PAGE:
Thursday, June 9, 2011

Book Review: Spiritual Midwifery

Today's book review: Spiritual Midwifery, the classic by Ina May Gaskin!

I really got a kick out of this book. When I was a little girl, I wished that I had been born in the 50s or 60s so that I could be a hippie, but my idea of "being a hippie" pretty much entailed having long hair and flashing peace signs. Maybe because of that, I very much enjoyed getting to read the accounts of hippie living. I certainly learned a lot. The first edition was written in the early 1970s and it really shows!

Roughly the first 200 pages of the book contain nothing but birth stories. Lots and lots of birth stories, mostly very positive, natural, out-of-hospital births. There's a section on instructions to the pregnant couple on nutrition and exercise in pregnancy, mentally preparing for birth, supporting and caring for each other during pregnancy, etc., that I thought was very nice. Then there's a large section on "instructions to midwives" and technical/medical advice, ranging from supporting a woman during labor to suturing perineal tears.

For the most part, the birth stories are great. Reviewers on Amazon love them. I can see how a pregnant woman would love this compilation of birth stories. Most of them are positive. There are at least two deaths (one premature, one anencephalic baby), a few premature births, at least one C-section (I didn't read all the stories), and a few with complications, but most of them are smooth, at-home births. The hippie language pervades the birth stories, and to be honest, I had a little bit of a hard time taking it seriously at first. All this talk of "we were totally getting high on the energy in the room, man" and "being telepathic with each other" and sharing energy, switching bodies, "psychedelic," "tripping," "far-out"... I did like the term "rushes" for contractions. It's concise and nice. I've heard of "pressure waves" as a term - I think they use it in hypnobirthing - but I like "rushes."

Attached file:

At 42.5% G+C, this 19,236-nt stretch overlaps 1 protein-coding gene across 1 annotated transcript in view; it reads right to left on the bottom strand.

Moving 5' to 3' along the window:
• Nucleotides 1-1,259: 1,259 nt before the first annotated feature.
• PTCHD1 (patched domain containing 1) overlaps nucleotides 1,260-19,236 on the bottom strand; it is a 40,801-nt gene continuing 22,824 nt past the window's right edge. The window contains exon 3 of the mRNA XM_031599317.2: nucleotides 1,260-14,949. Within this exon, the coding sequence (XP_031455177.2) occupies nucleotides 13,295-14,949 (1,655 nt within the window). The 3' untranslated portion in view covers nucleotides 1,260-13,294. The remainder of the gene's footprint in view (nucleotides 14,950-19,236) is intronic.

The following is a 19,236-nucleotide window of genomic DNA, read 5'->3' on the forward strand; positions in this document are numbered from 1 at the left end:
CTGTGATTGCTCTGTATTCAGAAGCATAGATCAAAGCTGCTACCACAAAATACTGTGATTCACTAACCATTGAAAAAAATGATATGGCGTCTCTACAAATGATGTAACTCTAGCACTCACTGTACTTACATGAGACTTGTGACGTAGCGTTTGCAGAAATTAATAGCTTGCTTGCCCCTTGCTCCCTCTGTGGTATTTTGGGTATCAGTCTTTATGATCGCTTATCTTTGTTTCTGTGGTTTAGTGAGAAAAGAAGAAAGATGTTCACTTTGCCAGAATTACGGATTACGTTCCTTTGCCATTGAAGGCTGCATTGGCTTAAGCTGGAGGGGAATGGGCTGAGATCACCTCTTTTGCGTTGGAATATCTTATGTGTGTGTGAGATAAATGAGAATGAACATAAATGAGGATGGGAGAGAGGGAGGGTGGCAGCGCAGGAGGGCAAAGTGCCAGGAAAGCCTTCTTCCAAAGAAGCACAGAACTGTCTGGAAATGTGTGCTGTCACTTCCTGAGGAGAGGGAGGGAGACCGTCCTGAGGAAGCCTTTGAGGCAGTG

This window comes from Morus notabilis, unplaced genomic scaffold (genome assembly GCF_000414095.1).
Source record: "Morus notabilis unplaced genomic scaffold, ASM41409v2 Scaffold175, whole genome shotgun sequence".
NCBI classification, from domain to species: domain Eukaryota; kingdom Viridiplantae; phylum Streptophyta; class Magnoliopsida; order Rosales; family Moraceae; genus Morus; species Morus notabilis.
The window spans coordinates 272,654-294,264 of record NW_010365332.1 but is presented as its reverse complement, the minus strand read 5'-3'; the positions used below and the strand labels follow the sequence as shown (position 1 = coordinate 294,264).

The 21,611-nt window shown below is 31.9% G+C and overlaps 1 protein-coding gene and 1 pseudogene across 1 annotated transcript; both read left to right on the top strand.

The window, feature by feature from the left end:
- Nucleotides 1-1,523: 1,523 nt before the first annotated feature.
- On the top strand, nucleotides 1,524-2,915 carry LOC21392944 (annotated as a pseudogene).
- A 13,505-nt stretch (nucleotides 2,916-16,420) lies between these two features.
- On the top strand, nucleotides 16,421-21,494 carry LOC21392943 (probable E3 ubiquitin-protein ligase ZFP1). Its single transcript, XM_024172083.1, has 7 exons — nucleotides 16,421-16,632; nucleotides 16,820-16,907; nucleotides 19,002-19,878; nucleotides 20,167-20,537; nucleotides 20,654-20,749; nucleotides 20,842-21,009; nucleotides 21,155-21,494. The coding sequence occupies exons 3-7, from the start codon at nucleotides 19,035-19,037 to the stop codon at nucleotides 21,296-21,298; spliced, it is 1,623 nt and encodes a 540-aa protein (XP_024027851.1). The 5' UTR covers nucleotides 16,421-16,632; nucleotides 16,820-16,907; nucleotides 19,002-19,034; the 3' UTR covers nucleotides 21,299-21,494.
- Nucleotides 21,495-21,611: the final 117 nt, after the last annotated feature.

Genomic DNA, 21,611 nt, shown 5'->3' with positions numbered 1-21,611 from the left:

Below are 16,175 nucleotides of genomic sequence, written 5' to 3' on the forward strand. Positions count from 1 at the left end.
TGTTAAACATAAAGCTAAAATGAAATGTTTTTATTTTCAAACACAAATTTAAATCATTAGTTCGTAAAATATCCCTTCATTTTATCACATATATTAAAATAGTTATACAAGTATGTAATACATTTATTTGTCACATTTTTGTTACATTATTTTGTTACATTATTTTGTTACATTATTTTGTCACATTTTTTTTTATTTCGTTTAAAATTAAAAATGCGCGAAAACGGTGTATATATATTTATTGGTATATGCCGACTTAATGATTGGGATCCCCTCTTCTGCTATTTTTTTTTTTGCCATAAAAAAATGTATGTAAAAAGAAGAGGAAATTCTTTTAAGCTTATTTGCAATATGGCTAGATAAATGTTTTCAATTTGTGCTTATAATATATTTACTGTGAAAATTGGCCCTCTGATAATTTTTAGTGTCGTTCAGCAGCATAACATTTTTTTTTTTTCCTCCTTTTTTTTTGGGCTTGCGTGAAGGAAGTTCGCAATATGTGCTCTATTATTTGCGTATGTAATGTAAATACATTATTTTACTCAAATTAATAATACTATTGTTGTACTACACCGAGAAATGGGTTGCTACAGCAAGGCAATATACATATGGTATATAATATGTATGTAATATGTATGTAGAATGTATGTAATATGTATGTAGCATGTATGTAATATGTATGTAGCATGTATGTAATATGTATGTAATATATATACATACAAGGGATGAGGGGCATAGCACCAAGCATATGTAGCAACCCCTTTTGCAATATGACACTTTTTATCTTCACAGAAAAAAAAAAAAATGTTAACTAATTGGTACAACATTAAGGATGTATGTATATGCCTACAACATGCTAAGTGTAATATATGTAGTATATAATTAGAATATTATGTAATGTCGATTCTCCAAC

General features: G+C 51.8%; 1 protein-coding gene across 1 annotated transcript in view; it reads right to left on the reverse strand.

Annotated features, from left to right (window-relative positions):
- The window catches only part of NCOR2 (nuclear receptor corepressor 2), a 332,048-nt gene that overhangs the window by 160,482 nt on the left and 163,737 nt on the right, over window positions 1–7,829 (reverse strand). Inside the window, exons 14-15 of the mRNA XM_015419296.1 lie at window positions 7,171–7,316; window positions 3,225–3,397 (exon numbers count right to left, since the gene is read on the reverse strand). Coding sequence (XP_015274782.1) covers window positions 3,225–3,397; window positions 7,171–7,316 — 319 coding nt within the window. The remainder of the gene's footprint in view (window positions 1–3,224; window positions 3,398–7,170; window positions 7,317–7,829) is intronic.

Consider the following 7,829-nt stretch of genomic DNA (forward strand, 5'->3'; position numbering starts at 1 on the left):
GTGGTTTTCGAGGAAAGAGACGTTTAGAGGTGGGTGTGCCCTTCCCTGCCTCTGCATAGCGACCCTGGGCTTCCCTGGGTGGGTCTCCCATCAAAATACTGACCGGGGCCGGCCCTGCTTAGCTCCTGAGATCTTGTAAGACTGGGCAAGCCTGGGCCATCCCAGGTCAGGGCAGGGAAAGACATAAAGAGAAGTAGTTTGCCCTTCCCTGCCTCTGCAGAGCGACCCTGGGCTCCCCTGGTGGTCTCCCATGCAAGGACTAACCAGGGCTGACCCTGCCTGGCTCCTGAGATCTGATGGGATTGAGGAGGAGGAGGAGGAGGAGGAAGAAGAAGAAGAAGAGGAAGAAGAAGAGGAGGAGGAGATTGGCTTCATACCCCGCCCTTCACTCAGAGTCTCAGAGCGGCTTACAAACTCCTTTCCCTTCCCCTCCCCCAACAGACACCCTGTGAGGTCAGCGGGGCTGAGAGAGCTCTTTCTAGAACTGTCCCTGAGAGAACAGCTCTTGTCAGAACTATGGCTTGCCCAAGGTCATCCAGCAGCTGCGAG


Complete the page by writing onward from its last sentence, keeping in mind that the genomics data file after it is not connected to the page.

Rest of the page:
I think that one of the best things about these birth stories is the focus on the mental state and spiritual health of the mother. I think that reading at least some of these stories is a good idea for both parents-to-be so that they can keep in mind how their mental states can affect the birthing, and so that the birth partner can understand that getting in tune with the birthing woman's emotions and encouraging her to express emotions can be very helpful. There are also good ideas on coping with labor and helping it progress contained in the stories.

For the most part, the instructions and medical advice were good, too. There were a few things that I felt might be a little outdated - some of the instructions didn't seem as conservative about giving episiotomies as I expected, for example, and most of the photos showed women giving birth in sort of half-sitting-half-lying-down positions. But there's a lot of great information - for example, the sections on pelvic anatomy, fetal positioning, and suturing tears were great. I wouldn't treat this book as an infallible Bible but it is a terrific source of information.

I do think that there are some cautionary tales in this book, too. It seemed to me that early on in the history of the Farm and Caravan, they had quite a few premature babies born out-of-hospital, and they didn't really seem to consider going to the hospital. Most of the babies survived and thrived but at least one of them died. There was also a case of near-death where no one present knew anything about neonatal resuscitation. Personally, I feel that this underscores how important it is to have a trained birth attendant, and how important going to the hospital can be when the need is there. Of course those women had a right to make their choices, and they were willing to accept the outcomes of the choices. And, luckily, there are many more trained homebirth attendants around nowadays, so more women have more choices available to them now!

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